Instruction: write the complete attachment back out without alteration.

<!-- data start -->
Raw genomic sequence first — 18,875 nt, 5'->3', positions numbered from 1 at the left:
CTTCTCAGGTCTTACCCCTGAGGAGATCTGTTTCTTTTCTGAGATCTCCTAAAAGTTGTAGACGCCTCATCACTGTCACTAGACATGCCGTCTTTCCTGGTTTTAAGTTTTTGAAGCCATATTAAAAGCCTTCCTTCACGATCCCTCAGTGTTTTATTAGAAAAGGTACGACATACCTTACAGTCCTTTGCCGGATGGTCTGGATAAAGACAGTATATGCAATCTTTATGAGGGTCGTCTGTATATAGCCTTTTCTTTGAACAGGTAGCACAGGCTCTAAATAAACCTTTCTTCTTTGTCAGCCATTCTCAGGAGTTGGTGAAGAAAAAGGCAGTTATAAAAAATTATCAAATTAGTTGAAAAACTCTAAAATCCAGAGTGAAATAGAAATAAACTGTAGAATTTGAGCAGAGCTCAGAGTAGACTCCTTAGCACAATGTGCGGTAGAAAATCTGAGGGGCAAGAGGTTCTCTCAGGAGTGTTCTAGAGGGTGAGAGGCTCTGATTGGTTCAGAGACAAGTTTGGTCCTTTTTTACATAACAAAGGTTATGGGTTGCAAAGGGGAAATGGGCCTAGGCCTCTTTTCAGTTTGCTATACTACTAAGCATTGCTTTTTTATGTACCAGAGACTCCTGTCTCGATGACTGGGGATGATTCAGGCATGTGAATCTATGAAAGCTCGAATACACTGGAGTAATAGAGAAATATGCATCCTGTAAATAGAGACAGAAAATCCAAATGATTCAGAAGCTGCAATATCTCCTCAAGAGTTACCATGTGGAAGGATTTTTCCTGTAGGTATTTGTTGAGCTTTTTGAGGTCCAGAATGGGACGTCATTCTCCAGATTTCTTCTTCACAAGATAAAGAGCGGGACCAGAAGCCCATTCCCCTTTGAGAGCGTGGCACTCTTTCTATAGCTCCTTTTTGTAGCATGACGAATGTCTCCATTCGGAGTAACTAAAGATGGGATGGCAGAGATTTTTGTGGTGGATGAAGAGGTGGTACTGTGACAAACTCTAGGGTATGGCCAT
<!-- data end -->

Raw genomic sequence first — 18,875 nt, 5'->3', positions numbered from 1 at the left:
CTTCTCAGGTCTTACCCCTGAGGAGATCTGTTTCTTTTCTGAGATCTCCTAAAAGTTGTAGACGCCTCATCACTGTCACTAGACATGCCGTCTTTCCTGGTTTTAAGTTTTTGAAGCCATATTAAAAGCCTTCCTTCACGATCCCTCAGTGTTTTATTAGAAAAGGTACGACATACCTTACAGTCCTTTGCCGGATGGTCTGGATAAAGACAGTATATGCAATCTTTATGAGGGTCGTCTGTATATAGCCTTTTCTTTGAACAGGTAGCACAGGCTCTAAATAAACCTTTCTTCTTTGTCAGCCATTCTCAGGAGTTGGTGAAGAAAAAGGCAGTTATAAAAAATTATCAAATTAGTTGAAAAACTCTAAAATCCAGAGTGAAATAGAAATAAACTGTAGAATTTGAGCAGAGCTCAGAGTAGACTCCTTAGCACAATGTGCGGTAGAAAATCTGAGGGGCAAGAGGTTCTCTCAGGAGTGTTCTAGAGGGTGAGAGGCTCTGATTGGTTCAGAGACAAGTTTGGTCCTTTTTTACATAACAAAGGTTATGGGTTGCAAAGGGGAAATGGGCCTAGGCCTCTTTTCAGTTTGCTATACTACTAAGCATTGCTTTTTTATGTACCAGAGACTCCTGTCTCGATGACTGGGGATGATTCAGGCATGTGAATCTATGAAAGCTCGAATACACTGGAGTAATAGAGAAATATGCATCCTGTAAATAGAGACAGAAAATCCAAATGATTCAGAAGCTGCAATATCTCCTCAAGAGTTACCATGTGGAAGGATTTTTCCTGTAGGTATTTGTTGAGCTTTTTGAGGTCCAGAATGGGACGTCATTCTCCAGATTTCTTCTTCACAAGATAAAGAGCGGGACCAGAAGCCCATTCCCCTTTGAGAGCGTGGCACTCTTTCTATAGCTCCTTTTTGTAGCATGACGAATGTCTCCATTCGGAGTAACTAAAGATGGGATGGCAGAGATTTTTGTGGTGGATGAAGAGGTGGTACTGTGACAAACTCTAGGGTATGGCCAT